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Reporter Who Covered Pope Francis Will Speak at Middlebury on April 8

March 31, 2014

MIDDLEBURY, Vt. — The European culture correspondent for the New York Times, Rachel Donadio, will deliver the Robert W. van de Velde ’75 Memorial Lecture on Tuesday, April 8, at 4:30 p.m. in Dana Auditorium. Her topic will be “Notes From the Field: Reporting from Italy and Beyond.”

Donadio, who has filed stories in recent weeks from Paris, Berlin, Rome, London, and Davos on everything from film to theatre to art to what people are eating and drinking at the World Economic Forum, was the Times’ Rome bureau chief from 2008 until August of last year, which gave the journalist the once-in-a-lifetime opportunity to report on the ascension of a new Pope.

She will discuss her experiences covering historic changes at the Vatican, the downfall of former Prime Minister Silvio Berlusconi, and the political and social disarray in Greece.

Donadio joined the Times in 2004 as a reporter-editor at the Book Review, where she wrote essays on literary culture and contributed widely to other sections of the paper. She started her career in journalism at the ANSA news agency in Rome and The International Herald Tribune’s Italy Daily in Milan, and also wrote for The Forward and New York Observer.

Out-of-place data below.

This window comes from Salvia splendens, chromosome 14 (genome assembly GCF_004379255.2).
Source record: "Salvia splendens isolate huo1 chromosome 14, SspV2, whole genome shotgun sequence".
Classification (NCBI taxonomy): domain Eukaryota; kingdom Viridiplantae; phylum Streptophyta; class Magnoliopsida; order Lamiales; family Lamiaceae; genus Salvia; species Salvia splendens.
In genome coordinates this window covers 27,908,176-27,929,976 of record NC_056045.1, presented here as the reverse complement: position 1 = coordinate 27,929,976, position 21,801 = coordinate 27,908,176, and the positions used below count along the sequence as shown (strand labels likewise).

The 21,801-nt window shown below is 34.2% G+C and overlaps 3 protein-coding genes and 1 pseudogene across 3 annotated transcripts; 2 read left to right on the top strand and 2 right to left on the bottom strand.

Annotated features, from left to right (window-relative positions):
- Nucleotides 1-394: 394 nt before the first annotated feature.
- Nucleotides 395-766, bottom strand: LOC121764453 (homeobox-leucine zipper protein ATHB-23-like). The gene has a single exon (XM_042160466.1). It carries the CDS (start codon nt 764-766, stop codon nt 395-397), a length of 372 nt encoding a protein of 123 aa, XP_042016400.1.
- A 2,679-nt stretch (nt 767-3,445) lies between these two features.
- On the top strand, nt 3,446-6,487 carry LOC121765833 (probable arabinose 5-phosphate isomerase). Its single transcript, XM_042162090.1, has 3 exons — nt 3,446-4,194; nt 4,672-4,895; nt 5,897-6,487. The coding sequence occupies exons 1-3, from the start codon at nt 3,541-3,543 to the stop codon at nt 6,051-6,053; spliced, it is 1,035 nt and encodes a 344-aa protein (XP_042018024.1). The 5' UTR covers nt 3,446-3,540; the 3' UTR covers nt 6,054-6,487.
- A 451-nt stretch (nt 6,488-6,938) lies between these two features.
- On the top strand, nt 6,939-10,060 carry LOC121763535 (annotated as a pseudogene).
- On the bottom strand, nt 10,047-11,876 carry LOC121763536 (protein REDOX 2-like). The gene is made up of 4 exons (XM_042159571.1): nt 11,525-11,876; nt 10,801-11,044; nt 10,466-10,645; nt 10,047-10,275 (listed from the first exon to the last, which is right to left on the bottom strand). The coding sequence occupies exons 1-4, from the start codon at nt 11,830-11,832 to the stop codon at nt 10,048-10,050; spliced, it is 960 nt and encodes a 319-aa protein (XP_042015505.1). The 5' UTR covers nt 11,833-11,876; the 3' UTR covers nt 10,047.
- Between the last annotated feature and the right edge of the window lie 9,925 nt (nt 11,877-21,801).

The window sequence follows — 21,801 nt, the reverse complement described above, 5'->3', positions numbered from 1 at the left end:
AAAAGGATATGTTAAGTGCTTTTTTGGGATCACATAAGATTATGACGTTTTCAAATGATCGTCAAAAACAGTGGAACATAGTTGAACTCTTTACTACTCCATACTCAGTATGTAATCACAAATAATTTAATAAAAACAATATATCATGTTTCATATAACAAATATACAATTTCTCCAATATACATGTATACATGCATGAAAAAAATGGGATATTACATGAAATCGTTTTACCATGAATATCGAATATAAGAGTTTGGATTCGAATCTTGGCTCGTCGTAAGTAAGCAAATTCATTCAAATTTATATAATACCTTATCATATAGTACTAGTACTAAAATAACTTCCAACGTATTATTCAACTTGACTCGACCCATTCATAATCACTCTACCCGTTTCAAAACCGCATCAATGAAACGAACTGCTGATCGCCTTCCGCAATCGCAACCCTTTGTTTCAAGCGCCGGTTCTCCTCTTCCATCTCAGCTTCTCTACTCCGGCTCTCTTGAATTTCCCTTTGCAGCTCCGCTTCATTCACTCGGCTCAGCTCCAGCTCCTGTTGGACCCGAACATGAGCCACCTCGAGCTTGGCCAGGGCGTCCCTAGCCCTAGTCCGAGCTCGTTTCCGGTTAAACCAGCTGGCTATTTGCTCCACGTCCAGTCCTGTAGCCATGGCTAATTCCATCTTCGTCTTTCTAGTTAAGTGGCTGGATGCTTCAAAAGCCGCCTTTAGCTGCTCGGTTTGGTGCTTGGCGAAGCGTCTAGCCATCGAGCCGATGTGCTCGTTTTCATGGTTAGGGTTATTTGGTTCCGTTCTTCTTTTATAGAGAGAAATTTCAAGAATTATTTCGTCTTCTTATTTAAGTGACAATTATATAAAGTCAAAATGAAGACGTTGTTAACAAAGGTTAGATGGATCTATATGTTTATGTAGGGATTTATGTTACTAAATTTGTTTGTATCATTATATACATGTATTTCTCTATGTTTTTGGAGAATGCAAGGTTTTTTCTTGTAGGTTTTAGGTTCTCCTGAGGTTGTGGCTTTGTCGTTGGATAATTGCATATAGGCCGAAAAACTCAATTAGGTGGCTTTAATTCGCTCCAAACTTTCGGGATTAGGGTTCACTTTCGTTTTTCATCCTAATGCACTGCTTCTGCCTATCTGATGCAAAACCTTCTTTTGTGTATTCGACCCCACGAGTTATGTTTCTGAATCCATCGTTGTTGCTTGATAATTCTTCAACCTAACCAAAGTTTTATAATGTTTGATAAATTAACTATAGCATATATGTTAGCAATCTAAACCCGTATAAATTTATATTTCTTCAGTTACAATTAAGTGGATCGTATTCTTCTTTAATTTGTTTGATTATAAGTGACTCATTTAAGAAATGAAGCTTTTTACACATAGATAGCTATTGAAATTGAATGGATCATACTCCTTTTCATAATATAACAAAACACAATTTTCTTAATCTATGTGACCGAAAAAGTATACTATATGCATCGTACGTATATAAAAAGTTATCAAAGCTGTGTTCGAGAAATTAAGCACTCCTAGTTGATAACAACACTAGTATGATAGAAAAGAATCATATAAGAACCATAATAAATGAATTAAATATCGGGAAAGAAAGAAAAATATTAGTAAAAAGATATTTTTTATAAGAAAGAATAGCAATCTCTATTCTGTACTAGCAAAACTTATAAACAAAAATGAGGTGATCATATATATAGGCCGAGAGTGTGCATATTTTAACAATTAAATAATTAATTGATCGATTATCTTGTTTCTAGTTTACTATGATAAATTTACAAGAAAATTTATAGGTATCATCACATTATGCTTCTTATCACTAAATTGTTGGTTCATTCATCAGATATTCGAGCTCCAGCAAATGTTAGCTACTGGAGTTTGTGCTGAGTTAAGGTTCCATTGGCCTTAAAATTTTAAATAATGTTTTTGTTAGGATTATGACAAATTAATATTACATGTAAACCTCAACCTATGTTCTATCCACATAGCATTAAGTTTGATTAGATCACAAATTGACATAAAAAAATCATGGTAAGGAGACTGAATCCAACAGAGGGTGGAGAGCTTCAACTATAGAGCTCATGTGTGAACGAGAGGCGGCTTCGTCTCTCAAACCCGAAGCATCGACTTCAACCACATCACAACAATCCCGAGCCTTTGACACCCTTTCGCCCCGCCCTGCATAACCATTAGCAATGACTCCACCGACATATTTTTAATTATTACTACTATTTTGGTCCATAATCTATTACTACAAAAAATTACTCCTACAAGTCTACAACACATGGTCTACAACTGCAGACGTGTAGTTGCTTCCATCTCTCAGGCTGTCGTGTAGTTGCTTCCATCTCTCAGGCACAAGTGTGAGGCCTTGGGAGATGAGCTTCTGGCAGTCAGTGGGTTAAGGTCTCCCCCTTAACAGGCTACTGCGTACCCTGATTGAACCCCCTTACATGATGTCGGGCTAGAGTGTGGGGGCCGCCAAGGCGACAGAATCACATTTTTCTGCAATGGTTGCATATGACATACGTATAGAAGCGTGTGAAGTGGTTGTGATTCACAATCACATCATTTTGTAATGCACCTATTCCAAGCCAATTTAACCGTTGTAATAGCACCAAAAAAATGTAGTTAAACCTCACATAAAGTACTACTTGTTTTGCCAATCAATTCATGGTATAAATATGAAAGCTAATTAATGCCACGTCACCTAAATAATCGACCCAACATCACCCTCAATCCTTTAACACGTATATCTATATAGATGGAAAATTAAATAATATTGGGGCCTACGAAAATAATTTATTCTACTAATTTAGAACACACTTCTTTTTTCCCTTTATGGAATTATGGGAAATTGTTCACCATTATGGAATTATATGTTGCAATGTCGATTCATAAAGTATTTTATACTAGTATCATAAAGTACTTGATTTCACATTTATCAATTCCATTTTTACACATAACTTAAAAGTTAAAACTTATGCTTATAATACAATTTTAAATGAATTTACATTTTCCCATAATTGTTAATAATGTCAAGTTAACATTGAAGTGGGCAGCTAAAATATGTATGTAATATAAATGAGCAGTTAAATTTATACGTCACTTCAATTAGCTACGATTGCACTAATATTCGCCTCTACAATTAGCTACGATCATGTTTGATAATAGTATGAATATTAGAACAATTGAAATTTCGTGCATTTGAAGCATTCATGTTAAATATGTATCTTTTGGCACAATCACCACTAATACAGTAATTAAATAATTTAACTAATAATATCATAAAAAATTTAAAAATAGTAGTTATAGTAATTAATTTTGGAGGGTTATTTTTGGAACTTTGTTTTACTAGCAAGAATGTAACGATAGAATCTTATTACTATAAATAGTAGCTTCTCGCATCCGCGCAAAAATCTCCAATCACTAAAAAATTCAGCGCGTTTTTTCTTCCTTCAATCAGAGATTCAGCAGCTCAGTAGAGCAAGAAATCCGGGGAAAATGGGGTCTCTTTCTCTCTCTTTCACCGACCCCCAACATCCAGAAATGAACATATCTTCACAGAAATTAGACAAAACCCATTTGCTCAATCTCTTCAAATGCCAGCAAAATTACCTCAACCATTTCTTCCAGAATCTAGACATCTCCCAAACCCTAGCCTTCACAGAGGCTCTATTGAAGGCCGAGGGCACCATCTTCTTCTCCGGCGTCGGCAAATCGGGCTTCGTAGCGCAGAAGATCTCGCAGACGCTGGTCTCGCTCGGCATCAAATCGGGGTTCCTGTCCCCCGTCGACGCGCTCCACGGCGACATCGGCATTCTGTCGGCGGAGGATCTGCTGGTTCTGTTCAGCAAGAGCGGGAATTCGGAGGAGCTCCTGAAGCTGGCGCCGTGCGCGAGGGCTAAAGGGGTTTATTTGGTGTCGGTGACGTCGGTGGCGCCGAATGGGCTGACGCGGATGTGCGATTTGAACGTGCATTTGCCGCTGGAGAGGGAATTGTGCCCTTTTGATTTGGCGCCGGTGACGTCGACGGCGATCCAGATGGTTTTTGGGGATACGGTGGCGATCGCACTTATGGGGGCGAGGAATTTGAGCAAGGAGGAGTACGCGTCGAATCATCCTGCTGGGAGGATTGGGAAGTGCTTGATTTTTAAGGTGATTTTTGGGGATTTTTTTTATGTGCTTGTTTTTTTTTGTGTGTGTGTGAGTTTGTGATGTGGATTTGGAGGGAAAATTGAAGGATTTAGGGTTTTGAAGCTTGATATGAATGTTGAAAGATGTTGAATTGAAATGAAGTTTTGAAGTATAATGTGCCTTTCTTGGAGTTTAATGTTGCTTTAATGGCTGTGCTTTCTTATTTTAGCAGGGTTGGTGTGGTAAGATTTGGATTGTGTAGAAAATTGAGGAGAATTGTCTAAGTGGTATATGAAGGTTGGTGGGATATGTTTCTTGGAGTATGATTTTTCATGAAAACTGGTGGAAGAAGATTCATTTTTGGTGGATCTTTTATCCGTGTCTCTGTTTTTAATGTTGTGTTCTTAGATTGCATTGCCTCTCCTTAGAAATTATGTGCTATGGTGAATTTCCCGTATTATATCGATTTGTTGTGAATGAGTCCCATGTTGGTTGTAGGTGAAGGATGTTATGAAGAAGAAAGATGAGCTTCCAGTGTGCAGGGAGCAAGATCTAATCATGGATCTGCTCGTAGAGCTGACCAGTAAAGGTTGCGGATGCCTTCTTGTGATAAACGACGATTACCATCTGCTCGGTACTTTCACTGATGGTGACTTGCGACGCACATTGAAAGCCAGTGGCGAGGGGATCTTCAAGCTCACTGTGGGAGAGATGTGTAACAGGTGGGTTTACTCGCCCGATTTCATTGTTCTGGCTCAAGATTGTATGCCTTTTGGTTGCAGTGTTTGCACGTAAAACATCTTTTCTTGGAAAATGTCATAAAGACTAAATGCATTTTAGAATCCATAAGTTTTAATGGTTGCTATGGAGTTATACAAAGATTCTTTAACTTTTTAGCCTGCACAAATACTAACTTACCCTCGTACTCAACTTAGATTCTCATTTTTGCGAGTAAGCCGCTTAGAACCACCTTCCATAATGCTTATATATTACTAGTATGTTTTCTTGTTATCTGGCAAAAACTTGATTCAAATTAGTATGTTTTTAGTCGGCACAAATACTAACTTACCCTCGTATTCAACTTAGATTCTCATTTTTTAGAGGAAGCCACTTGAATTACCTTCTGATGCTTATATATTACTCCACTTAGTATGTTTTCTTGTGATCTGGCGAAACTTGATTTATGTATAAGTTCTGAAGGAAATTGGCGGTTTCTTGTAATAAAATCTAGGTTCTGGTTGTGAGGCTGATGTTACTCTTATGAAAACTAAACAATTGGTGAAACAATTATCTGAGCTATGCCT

Presenting the van de Velde Lecture represents a homecoming for Donadio, who grew up in Middlebury and studied Italian and French at the College while she was a student at Middlebury Union High School. (Her father, Stephen, is Fulton professor of humanites, and her mother, Emmie, is associate director of the Museum of Art.) She graduated from Yale University in 1996 with honors in humanities.

The annual Robert W. van de Velde Jr. ’75 Memorial Lecture was established in 1981 by van de Velde's parents, R.W. and Barbara van de Velde; his widow, Diana Mooney van de Velde; and other family members and friends. The lecture series provides an annual talk on the confluence of public affairs, both foreign and domestic, and journalism, particularly broadcast journalism.

Previous speakers in the series have included former Vermont Governor Madeleine Kunin, Steve Kurwood of NPR, columnist and author Jane Bryant Quinn ’60, former Secretary of State James Baker, and Pulitzer Prize-winning editorial writer David Moats. The 2014 guest speaker is one of several New York Times staffers to join the ranks of van de Velde guests; others were columnist Bob Herbert, executive editor Jill Abramson, and book editor Dwight Garner '88.

Admission to the van de Velde Lecture is free of charge and open to the public.